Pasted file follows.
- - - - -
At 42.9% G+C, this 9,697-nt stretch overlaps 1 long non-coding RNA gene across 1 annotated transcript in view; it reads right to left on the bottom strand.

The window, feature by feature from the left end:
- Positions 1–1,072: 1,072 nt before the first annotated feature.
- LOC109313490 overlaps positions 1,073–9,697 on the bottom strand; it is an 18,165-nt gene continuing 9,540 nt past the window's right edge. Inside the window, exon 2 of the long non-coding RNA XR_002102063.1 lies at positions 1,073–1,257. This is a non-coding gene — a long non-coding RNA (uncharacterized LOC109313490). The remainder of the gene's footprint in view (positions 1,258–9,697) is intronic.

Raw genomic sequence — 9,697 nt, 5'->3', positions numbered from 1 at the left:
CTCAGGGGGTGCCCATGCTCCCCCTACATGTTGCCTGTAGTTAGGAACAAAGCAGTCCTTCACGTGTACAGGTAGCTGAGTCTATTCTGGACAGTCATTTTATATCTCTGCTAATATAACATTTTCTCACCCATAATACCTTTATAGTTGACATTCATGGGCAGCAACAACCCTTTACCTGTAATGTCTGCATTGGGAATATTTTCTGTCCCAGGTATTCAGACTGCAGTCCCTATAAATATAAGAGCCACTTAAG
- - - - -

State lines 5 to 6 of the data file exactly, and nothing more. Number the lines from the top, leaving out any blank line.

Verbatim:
Raw genomic sequence — 9,697 nt, 5'->3', positions numbered from 1 at the left:
CTCAGGGGGTGCCCATGCTCCCCCTACATGTTGCCTGTAGTTAGGAACAAAGCAGTCCTTCACGTGTACAGGTAGCTGAGTCTATTCTGGACAGTCATTTTATATCTCTGCTAATATAACATTTTCTCACCCATAATACCTTTATAGTTGACATTCATGGGCAGCAACAACCCTTTACCTGTAATGTCTGCATTGGGAATATTTTCTGTCCCAGGTATTCAGACTGCAGTCCCTATAAATATAAGAGCCACTTAAG